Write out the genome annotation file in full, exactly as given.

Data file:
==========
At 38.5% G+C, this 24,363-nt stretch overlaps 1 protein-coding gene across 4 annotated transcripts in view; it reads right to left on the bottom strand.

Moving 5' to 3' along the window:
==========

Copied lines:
At 38.5% G+C, this 24,363-nt stretch overlaps 1 protein-coding gene across 4 annotated transcripts in view; it reads right to left on the bottom strand.

Moving 5' to 3' along the window: